It remains unclear how the 2m of human genomic DNA is organized in each cell. The textbook model has long assumed that the 11-nm-diameter nucleosome fiber (beads-on-a-string), in which DNA is wrapped around core histones, is folded into a 30-nm chromatin fiber. One of the classical models assumes that the 30-nm chromatin fiber is further folded helically to form a larger fiber. Small-angle X-ray scattering (SAXS) is a powerful method for investigating the bulk structure of interphase chromatin and mitotic chromosomes. SAXS can detect periodic structures in biological materials in solution. In our SAXS results, no structural feature larger than 11 nm was detected. Combining this with a computational analysis of "in silico condensed chromatin" made it possible to understand more about the X-ray scattering profiles and suggested that the chromatin in interphase nuclei and mitotic chromosomes essentially consists of irregularly folded nucleosome fibers lacking the 30-nm chromatin structure. In this article, we describe the experimental details of our SAXS and modeling systems. We also discuss other methods for investigating the chromatin structure in cells.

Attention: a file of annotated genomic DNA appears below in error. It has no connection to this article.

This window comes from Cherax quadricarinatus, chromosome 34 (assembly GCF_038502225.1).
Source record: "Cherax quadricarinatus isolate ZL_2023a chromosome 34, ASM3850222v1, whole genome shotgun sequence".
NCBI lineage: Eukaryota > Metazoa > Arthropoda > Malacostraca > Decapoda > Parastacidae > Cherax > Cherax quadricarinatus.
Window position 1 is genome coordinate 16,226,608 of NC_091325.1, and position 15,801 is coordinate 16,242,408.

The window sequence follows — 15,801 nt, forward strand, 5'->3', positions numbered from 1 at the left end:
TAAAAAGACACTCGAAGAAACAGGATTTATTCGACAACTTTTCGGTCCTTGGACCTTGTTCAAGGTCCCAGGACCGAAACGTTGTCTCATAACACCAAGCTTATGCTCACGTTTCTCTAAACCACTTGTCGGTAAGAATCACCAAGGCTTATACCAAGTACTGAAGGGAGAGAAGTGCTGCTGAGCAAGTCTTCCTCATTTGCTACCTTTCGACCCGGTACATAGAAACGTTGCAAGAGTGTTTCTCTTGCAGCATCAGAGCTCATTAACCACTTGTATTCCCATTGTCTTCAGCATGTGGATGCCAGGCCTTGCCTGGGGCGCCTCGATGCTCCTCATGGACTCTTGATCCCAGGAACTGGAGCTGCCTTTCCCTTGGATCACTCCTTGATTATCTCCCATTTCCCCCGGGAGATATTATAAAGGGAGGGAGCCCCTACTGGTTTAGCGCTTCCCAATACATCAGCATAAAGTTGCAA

20. Assessing potato tuber diel growth by means of X-ray computed tomography.

    PubMed

    Pérez-Torres, Eduardo; Kirchgessner, Norbert; Pfeifer, Johannes; Walter, Achim

    2015-11-01

    The formation and development of belowground organs is difficult to study. X-ray computed tomography (CT) provides the possibility to analyse and interpret subtle volumetric changes of belowground organs such as tubers, storage roots and nodules. Here, we report on the establishment of a method based on a voxel dimension of 240 μm and precision (standard deviation) of 30 μL that allows interpreting growth differences among potato tubers happening within 3 h. Plants were not stressed by the application of X-ray radiation, which was shown both by morphological comparison with control plants and by analysis of lipid peroxidation as a measure of oxidative stress. Diel (24 h) tuber growth fluctuations of three potato genotypes were monitored in soil-filled pots of 10 L. In contrast to the results from previous reports, most tubers grew at similar rates during day and night. Tuber growth was not related to the developmental stage of plants and tubers. Pronounced differences were observed between average growth rates in different tubers within a plant. These results are discussed in the context of restrictions of past methods to study tuber growth and in the context of their potential for the characterization of the formation and development of other belowground plant organs.